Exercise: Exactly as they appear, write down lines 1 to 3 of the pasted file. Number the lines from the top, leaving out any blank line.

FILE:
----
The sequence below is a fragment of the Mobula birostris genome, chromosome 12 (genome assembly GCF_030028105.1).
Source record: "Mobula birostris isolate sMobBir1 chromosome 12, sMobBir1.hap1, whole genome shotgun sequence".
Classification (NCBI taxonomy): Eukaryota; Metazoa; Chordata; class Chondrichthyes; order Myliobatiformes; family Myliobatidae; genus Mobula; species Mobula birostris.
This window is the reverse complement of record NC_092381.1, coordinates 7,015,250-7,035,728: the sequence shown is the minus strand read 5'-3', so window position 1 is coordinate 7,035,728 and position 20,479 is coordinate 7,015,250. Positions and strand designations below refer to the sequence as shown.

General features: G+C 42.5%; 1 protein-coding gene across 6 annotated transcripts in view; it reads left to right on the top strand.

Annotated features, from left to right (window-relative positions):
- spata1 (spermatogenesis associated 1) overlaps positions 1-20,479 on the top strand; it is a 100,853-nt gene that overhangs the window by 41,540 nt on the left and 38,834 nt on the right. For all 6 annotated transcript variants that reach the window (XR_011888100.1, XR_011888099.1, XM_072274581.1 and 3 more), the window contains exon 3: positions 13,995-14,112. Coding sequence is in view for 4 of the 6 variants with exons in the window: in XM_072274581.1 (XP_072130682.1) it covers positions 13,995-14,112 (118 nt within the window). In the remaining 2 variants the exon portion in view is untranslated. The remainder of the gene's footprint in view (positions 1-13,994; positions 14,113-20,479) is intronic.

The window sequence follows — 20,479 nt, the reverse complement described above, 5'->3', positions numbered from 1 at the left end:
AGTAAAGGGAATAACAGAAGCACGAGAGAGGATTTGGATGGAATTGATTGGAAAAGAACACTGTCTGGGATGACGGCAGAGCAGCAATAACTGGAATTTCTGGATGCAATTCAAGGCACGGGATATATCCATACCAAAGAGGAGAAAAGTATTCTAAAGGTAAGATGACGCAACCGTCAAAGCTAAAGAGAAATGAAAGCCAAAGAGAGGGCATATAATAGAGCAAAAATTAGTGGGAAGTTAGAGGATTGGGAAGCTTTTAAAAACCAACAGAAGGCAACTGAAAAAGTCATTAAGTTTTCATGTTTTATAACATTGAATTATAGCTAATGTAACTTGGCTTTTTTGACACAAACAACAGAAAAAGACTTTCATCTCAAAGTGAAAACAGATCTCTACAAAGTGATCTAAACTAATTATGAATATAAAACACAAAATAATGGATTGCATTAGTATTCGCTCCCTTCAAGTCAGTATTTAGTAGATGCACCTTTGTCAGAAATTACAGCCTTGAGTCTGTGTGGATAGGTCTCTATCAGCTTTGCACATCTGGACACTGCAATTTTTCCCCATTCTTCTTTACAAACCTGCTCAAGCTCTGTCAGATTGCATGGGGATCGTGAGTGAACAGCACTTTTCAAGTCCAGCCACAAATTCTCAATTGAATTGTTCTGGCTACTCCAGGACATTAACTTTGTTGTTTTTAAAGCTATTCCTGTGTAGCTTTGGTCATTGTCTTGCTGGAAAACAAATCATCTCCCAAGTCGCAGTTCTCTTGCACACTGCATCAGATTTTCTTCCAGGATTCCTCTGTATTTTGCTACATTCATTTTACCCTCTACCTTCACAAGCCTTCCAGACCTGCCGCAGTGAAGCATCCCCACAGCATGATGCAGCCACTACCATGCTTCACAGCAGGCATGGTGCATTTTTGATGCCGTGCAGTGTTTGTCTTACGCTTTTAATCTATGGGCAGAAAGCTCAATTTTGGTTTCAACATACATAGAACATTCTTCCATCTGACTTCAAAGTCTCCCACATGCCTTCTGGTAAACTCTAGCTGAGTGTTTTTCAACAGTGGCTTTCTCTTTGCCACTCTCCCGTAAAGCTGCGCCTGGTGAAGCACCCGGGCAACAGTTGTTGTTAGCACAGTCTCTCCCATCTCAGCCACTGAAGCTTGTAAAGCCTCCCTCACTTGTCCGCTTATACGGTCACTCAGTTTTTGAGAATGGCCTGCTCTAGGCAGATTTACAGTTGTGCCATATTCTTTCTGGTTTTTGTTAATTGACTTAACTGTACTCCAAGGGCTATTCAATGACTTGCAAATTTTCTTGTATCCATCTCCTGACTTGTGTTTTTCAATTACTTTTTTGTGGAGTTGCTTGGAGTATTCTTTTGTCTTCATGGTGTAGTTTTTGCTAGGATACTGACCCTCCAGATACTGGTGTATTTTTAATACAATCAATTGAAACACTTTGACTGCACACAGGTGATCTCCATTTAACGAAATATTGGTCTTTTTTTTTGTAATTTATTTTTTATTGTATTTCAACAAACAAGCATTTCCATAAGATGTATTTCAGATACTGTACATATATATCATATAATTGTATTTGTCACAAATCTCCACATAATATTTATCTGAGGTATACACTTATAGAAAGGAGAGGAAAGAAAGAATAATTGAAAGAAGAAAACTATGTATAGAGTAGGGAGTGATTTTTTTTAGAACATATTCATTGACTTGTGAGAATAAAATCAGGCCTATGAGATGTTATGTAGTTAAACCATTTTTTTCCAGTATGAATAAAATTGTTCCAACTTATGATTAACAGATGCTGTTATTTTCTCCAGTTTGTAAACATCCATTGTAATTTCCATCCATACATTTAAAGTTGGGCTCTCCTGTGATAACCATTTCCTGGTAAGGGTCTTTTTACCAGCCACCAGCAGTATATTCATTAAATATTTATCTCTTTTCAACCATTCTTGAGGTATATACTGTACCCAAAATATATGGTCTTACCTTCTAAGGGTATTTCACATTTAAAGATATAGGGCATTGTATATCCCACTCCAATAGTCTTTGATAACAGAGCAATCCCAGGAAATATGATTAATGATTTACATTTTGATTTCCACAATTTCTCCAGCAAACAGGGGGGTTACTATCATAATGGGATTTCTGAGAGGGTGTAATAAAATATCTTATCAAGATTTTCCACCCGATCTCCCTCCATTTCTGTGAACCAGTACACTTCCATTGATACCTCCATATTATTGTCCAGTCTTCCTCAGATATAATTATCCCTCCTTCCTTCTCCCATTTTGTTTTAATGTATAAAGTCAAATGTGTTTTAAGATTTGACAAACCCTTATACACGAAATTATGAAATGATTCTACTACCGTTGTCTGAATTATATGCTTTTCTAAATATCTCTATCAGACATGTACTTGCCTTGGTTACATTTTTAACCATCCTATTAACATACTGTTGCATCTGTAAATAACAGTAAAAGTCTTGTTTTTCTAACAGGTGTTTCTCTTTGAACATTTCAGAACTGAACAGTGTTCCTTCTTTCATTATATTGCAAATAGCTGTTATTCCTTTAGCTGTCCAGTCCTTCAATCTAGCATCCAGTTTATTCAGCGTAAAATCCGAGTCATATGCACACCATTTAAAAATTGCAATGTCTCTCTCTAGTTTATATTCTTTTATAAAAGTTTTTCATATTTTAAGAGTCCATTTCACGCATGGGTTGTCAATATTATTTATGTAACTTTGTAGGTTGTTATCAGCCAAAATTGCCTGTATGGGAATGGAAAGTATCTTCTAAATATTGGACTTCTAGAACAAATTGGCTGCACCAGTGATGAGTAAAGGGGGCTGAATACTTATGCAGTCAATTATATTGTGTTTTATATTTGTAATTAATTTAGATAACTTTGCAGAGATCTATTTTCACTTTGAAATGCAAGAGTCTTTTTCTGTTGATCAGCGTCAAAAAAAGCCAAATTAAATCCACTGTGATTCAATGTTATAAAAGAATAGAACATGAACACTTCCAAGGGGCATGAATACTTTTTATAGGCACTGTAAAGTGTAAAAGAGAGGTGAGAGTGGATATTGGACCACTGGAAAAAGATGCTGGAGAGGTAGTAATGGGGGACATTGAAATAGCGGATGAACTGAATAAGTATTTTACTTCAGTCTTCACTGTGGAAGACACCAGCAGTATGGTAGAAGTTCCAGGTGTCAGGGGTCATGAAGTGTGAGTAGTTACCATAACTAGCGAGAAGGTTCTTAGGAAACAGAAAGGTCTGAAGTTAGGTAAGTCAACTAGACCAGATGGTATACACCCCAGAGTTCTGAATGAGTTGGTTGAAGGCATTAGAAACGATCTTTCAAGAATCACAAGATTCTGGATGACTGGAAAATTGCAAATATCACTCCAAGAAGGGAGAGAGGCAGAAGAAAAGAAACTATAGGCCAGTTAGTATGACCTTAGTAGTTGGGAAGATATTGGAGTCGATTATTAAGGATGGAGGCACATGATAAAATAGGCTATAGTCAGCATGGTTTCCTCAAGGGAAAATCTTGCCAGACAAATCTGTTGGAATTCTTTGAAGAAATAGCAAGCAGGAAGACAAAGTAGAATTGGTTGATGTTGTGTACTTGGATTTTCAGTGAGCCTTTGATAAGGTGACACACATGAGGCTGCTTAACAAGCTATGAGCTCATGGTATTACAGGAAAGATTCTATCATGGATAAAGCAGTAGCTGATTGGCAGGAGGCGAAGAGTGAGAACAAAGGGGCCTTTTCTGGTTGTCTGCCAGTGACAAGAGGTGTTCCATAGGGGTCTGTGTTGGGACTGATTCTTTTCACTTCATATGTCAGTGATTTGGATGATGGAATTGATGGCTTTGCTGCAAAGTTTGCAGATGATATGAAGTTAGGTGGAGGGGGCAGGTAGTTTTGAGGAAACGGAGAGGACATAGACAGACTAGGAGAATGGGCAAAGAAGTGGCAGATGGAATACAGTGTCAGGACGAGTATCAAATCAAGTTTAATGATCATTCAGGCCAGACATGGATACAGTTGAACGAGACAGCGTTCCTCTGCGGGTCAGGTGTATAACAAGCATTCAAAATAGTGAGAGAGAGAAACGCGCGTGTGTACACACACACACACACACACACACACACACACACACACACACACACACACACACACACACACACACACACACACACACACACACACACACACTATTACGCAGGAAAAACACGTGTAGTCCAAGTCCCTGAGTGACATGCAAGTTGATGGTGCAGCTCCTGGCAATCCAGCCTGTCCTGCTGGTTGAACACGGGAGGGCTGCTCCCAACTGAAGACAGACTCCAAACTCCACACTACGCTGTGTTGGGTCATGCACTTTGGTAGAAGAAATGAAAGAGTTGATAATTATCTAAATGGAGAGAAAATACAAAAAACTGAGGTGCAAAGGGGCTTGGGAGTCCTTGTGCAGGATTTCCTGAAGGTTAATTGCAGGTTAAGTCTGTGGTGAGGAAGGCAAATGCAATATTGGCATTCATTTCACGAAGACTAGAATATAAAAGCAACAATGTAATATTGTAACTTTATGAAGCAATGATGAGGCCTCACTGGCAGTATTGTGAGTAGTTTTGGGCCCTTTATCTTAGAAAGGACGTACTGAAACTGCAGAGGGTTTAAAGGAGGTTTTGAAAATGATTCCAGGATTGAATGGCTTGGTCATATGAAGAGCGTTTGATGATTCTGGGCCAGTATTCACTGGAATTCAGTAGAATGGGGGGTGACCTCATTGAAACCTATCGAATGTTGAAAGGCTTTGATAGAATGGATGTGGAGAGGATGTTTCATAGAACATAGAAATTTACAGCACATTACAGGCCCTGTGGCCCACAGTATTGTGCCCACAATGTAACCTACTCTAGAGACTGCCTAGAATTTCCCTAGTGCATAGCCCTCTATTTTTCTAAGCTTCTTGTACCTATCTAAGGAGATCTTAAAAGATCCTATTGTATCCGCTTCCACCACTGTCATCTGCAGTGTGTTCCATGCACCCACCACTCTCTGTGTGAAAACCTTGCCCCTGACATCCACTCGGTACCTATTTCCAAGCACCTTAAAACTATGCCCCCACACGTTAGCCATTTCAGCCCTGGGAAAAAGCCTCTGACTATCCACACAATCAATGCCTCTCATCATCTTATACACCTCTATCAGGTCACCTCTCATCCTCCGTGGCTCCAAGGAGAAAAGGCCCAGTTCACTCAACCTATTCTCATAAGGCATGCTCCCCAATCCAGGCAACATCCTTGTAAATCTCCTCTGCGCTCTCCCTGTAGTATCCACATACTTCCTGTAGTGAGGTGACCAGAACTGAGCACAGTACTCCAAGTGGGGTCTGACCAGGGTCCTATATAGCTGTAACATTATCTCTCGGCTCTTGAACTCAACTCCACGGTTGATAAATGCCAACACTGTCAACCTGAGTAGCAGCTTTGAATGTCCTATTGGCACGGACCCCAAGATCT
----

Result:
The sequence below is a fragment of the Mobula birostris genome, chromosome 12 (genome assembly GCF_030028105.1).
Source record: "Mobula birostris isolate sMobBir1 chromosome 12, sMobBir1.hap1, whole genome shotgun sequence".
Classification (NCBI taxonomy): Eukaryota; Metazoa; Chordata; class Chondrichthyes; order Myliobatiformes; family Myliobatidae; genus Mobula; species Mobula birostris.